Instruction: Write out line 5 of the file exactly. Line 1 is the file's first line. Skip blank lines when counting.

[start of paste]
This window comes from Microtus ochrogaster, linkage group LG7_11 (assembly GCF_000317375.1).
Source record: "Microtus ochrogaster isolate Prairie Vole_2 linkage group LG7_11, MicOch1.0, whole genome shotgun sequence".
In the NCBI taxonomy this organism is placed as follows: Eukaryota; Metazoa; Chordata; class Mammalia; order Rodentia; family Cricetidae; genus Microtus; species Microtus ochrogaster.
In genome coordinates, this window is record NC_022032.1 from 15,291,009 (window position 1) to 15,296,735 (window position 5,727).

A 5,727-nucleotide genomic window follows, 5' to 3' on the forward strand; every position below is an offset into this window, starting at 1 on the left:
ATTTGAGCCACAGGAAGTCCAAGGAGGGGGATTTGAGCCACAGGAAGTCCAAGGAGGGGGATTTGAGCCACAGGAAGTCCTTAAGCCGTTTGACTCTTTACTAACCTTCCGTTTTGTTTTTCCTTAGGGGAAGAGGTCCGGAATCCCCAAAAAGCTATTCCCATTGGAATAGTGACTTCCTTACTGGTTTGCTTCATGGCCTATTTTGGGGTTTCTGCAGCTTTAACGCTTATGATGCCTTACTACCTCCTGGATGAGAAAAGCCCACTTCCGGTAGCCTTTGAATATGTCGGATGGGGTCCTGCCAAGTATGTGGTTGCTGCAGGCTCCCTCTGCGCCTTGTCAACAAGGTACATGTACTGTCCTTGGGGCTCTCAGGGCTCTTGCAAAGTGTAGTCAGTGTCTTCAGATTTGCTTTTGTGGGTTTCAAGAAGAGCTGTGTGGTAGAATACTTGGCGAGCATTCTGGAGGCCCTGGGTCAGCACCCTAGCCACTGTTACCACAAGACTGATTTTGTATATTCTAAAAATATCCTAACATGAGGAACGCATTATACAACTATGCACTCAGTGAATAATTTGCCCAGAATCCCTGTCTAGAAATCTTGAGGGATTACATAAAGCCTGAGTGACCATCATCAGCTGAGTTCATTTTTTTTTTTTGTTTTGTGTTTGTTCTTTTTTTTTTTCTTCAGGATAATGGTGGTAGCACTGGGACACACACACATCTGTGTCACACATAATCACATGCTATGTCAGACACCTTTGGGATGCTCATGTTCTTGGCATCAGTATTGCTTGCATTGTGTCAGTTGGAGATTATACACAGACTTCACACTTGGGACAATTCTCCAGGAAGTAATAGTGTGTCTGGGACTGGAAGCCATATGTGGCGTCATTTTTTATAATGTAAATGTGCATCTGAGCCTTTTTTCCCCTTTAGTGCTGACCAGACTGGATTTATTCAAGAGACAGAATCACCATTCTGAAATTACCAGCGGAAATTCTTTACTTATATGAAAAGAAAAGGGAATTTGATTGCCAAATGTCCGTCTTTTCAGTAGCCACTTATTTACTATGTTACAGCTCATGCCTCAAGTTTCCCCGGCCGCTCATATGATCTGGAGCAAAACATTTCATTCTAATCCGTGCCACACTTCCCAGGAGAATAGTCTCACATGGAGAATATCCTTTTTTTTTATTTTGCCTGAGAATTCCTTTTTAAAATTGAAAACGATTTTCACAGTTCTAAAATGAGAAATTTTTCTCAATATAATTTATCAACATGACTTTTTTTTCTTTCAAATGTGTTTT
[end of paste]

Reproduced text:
A 5,727-nucleotide genomic window follows, 5' to 3' on the forward strand; every position below is an offset into this window, starting at 1 on the left: